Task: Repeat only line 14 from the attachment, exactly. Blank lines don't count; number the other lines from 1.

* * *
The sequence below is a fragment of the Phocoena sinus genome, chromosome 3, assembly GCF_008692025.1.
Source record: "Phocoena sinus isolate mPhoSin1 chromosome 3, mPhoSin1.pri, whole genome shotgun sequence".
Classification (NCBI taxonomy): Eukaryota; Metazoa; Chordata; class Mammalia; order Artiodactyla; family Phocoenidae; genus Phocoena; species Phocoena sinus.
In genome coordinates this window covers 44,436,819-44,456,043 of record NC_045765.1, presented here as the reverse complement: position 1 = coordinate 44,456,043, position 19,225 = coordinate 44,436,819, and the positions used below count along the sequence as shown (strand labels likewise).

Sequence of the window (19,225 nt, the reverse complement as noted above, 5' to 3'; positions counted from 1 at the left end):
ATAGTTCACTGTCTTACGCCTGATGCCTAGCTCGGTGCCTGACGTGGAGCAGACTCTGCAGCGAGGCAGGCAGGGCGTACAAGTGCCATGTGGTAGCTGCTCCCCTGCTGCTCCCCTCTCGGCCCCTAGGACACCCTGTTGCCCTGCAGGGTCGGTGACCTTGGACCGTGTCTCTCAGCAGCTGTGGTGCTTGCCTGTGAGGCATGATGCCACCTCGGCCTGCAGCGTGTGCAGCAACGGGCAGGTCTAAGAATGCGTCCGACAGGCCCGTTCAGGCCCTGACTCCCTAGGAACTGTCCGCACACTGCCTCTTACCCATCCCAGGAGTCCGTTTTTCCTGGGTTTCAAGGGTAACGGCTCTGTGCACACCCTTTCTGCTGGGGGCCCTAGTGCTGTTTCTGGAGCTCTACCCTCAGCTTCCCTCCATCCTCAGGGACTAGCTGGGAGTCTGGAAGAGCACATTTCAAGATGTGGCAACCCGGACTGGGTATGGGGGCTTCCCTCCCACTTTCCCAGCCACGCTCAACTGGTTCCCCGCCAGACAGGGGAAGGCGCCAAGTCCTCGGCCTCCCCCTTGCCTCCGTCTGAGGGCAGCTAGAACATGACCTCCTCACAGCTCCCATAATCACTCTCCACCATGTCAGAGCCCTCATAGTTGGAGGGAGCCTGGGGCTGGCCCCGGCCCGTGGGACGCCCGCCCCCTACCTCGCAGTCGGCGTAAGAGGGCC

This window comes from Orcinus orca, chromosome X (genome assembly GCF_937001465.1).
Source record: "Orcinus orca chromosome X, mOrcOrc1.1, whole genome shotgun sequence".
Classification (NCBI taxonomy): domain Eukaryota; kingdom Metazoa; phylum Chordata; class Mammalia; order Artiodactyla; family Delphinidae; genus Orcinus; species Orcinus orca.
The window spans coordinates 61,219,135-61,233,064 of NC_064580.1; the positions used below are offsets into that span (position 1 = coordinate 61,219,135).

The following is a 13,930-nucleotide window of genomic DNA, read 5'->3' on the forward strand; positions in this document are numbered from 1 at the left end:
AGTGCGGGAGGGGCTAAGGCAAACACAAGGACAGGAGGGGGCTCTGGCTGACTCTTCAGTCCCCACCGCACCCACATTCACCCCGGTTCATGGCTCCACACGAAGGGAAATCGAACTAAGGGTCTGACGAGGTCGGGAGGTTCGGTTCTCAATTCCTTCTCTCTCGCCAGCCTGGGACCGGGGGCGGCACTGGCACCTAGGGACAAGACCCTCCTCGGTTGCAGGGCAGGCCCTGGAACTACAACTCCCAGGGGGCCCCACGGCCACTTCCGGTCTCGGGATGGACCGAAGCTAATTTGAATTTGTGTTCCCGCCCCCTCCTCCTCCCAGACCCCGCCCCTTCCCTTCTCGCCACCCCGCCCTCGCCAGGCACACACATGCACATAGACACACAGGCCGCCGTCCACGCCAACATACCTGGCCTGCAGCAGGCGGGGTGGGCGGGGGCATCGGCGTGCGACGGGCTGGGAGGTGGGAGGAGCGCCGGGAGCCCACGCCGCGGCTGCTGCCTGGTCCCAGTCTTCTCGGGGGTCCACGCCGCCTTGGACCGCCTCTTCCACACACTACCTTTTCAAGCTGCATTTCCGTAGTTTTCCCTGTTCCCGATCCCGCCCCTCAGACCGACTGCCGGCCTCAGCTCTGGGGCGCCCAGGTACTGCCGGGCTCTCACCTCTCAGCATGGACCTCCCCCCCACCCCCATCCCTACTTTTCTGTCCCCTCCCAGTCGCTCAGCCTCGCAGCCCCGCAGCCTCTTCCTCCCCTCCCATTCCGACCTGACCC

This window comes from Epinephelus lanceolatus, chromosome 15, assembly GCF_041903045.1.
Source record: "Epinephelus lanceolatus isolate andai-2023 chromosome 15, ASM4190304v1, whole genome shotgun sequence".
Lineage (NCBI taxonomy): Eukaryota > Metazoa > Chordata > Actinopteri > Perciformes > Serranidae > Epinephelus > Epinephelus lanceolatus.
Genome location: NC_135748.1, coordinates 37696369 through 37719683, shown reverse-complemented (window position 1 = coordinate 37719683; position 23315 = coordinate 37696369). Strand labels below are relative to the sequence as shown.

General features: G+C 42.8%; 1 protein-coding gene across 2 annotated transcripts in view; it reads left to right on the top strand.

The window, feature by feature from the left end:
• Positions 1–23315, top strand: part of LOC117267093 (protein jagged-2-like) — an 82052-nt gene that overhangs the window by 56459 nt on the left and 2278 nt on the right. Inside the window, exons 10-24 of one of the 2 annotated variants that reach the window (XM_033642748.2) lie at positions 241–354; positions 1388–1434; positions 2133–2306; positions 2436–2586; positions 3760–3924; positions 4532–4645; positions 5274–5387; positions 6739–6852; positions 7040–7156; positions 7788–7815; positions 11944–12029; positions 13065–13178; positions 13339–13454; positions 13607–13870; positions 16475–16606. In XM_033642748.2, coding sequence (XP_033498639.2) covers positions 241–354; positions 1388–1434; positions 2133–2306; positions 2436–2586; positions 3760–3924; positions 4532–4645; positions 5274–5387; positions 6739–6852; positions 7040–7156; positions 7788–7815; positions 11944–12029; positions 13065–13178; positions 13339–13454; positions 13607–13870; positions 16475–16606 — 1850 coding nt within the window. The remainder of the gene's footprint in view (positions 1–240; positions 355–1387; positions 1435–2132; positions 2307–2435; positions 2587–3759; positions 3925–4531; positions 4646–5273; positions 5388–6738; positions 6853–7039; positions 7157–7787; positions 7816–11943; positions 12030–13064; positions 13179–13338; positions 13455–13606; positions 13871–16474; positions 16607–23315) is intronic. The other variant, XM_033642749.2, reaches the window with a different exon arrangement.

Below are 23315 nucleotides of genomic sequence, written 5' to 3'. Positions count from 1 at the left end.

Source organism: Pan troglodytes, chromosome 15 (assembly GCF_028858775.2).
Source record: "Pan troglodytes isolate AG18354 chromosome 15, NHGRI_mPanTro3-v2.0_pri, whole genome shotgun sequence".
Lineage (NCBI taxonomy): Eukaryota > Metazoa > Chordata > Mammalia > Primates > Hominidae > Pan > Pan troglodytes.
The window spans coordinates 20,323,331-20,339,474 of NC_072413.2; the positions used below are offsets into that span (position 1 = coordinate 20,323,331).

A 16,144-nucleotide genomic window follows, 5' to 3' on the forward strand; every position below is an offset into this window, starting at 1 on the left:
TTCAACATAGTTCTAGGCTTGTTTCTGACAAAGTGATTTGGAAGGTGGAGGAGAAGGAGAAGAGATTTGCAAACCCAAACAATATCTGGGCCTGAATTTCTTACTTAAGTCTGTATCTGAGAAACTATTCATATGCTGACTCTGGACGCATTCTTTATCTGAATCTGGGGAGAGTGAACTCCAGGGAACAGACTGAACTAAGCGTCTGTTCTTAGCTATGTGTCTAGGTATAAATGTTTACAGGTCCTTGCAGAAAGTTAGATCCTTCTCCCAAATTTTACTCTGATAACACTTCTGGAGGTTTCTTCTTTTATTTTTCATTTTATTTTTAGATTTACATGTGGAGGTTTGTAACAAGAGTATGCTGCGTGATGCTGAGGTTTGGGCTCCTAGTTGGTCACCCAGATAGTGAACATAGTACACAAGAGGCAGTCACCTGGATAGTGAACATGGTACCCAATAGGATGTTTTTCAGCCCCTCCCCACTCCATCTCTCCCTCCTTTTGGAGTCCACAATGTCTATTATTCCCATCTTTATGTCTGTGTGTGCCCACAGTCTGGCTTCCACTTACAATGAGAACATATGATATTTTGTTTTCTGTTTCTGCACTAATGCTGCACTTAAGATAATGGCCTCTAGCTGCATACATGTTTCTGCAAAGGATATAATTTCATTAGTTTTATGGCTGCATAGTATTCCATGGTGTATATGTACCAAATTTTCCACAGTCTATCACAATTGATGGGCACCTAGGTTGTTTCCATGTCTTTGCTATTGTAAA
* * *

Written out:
Source record: "Epinephelus lanceolatus isolate andai-2023 chromosome 15, ASM4190304v1, whole genome shotgun sequence".